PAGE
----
Electron ionizers, as used in mass spectrometers, have applications in environmental monitoring, semiconductor etching, residual gas analysis in laboratory vacuum chambers, monitoring of manufacturing plants against toxic substances, protection of buildings, harbors, embassies, airports, military sites, and power plants against terrorist attacks.

SUMMARY

The inventors noticed that the existing electron ionizers are relatively inefficient. They found that the electron beams are not passing to a proper area, near enough to the entrance apertures 104. Hence, those apertures are "starved" for ions. Proportionately more electrons escape out the exit than are extracted as ions through the entrance apertures 104. Even those apertures that have coverage lack efficient ion transport means to optimally focus ions onto the quadrupolar regions.

The system disclosed herein meets these drawbacks by using an electron beam collimator, preferably, at least one shim plate 310, to collimate an electron beam 306 emitted from a cathode 302. The electron beam intercepts sample atoms and molecules ejected from a repeller plate 312 and ionizes them to positive ions. The ions are then extracted by static fields formed by a repeller plate 312 and a first lens element 316. Three lens elements 316, 408 and 410 extract and focus these ions onto entrance apertures 412.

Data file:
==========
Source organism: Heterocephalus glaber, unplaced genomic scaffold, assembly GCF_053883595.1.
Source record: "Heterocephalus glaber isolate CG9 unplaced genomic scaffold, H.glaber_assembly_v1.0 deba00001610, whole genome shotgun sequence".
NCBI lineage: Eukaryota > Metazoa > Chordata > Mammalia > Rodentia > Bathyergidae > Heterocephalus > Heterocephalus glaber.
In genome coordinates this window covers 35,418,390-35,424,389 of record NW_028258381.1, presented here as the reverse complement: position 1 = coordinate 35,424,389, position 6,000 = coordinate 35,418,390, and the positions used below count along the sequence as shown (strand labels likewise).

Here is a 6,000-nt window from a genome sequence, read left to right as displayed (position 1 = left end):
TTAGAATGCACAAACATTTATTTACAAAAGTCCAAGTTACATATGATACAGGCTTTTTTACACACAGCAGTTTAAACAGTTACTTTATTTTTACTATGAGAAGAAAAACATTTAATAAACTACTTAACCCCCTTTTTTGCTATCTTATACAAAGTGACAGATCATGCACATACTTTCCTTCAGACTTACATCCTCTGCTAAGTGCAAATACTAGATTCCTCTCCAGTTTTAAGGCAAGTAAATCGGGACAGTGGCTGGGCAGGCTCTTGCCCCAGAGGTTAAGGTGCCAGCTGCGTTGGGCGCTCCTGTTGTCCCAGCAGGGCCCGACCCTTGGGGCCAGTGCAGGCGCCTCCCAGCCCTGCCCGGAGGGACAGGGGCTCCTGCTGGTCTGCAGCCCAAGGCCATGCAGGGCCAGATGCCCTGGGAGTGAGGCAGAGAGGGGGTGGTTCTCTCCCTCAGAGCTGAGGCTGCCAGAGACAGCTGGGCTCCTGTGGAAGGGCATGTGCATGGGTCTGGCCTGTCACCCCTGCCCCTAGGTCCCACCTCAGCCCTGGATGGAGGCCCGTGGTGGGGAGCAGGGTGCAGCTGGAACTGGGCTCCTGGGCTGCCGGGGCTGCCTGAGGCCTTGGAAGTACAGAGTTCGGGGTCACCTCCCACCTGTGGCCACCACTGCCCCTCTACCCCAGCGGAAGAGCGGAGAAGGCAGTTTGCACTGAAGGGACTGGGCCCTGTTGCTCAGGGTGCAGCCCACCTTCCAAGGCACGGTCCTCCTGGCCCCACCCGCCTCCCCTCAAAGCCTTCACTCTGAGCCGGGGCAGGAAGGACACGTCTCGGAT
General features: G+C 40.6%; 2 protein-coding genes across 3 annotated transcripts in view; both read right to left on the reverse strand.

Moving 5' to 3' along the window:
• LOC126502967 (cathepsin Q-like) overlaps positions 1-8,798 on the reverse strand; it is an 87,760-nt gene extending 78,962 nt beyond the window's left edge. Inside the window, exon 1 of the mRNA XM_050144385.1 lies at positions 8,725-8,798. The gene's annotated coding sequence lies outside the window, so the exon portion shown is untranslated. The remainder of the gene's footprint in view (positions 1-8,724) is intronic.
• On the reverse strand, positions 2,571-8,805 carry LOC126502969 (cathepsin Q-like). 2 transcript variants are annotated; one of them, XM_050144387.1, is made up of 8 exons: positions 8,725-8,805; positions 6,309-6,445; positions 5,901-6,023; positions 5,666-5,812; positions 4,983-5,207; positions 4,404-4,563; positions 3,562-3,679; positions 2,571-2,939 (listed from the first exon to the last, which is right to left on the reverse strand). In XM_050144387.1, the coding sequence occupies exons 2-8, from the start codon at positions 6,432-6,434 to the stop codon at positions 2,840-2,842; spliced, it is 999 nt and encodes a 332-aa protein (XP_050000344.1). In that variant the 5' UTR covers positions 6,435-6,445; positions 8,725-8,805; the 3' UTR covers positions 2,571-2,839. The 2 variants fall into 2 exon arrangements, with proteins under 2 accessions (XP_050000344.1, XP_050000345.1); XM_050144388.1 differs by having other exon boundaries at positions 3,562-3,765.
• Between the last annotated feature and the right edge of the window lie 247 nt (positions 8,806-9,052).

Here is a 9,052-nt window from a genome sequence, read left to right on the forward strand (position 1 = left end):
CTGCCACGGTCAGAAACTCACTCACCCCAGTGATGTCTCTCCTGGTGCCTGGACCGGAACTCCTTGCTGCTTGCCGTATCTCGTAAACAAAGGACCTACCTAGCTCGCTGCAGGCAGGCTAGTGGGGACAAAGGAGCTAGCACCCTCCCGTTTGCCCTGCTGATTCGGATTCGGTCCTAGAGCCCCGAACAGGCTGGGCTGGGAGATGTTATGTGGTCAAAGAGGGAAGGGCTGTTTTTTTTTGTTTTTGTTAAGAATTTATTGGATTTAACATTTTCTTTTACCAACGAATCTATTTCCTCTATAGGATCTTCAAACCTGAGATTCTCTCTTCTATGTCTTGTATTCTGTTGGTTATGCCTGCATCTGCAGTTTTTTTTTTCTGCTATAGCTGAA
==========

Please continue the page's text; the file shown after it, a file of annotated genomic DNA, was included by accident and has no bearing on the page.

BRIEF DESCRIPTION OF THE DRAWINGS

FIG. 1 is a block diagram of a typical prior art quadrupole mass spectrometer constructed of 16-rod electrodes in a 44 array to form nine separate quadrupole regions.

FIGS. 2A and 2B are block diagrams of an improved electron ionizer with a direction of cross-sectional views of FIGS. 3 and 4 shown.

FIG. 3 is a cross-sectional view of an improved electron ionizer.

FIG. 4 is a different cross-sectional view of an improved electron ionizer with edge apertures shown.

Like reference numbers and designations in the various drawings indicate like elements.

DETAILED DESCRIPTION

The present disclosure describes an improved electron ionizer for use in a quadrupole mass spectrometer array. A diagram of an improved electron ionizer is shown in FIG. 2A with directions of cross-sectional views of FIGS. 3 and 4 shown in FIG. 2B. An improved electron ionizer 300, shown in FIG. 3, includes a repeller plate 312, an ionizer chamber 304, a cathode 302 that emits an electron beam 306 into the ionizer chamber 304, an exit opening 308 allowing for excess electrons to escape, at least one shim plate 310, extraction apertures 314, and a plurality of lens elements 316, 408 and 410 for focusing the extracted ions onto entrance apertures 412.

The cathode 302 is formed from a straight wire perpendicular to the plane of FIG. 3. The cathode 302 is biased at approximately -70 V relative to the ground. The cathode 302 emits an electron beam 306 into the ionizer chamber 304. Excess electrons not extracted as ions then exit through the opening 308 at the left end of the ionizer chamber 304. Typical emission currents used by the cathode 302 are 300 to 1000 μA. In a preferred mode, the cathode 302 uses an emission current of 500 μA. The electron beam 306 emitted from the cathode 302 is collimated by at least one shim plate 310. The at least one shim plate 310 is biased at approximately -100 V. In preferred embodiments, two shim plates 310 are provided. However, any device that focuses or collimates the electron beam toward the openings could be alternately used.